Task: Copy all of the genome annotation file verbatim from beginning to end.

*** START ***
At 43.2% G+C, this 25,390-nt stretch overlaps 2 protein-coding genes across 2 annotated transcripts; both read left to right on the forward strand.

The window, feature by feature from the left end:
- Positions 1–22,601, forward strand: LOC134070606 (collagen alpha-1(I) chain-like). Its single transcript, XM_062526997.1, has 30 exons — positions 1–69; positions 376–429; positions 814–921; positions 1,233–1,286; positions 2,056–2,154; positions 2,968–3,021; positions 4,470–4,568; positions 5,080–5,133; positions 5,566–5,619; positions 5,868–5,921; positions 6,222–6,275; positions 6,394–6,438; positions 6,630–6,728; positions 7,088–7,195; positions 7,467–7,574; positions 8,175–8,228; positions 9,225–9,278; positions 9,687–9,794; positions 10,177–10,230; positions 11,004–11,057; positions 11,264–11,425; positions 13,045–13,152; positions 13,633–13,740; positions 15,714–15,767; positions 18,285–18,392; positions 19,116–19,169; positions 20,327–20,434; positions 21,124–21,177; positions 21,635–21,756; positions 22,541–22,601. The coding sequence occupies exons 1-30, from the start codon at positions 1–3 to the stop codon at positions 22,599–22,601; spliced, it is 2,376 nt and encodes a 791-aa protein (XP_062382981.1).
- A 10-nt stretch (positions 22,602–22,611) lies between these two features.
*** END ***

At 43.2% G+C, this 25,390-nt stretch overlaps 2 protein-coding genes across 2 annotated transcripts; both read left to right on the forward strand.

The window, feature by feature from the left end:
- Positions 1–22,601, forward strand: LOC134070606 (collagen alpha-1(I) chain-like). Its single transcript, XM_062526997.1, has 30 exons — positions 1–69; positions 376–429; positions 814–921; positions 1,233–1,286; positions 2,056–2,154; positions 2,968–3,021; positions 4,470–4,568; positions 5,080–5,133; positions 5,566–5,619; positions 5,868–5,921; positions 6,222–6,275; positions 6,394–6,438; positions 6,630–6,728; positions 7,088–7,195; positions 7,467–7,574; positions 8,175–8,228; positions 9,225–9,278; positions 9,687–9,794; positions 10,177–10,230; positions 11,004–11,057; positions 11,264–11,425; positions 13,045–13,152; positions 13,633–13,740; positions 15,714–15,767; positions 18,285–18,392; positions 19,116–19,169; positions 20,327–20,434; positions 21,124–21,177; positions 21,635–21,756; positions 22,541–22,601. The coding sequence occupies exons 1-30, from the start codon at positions 1–3 to the stop codon at positions 22,599–22,601; spliced, it is 2,376 nt and encodes a 791-aa protein (XP_062382981.1).
- A 10-nt stretch (positions 22,602–22,611) lies between these two features.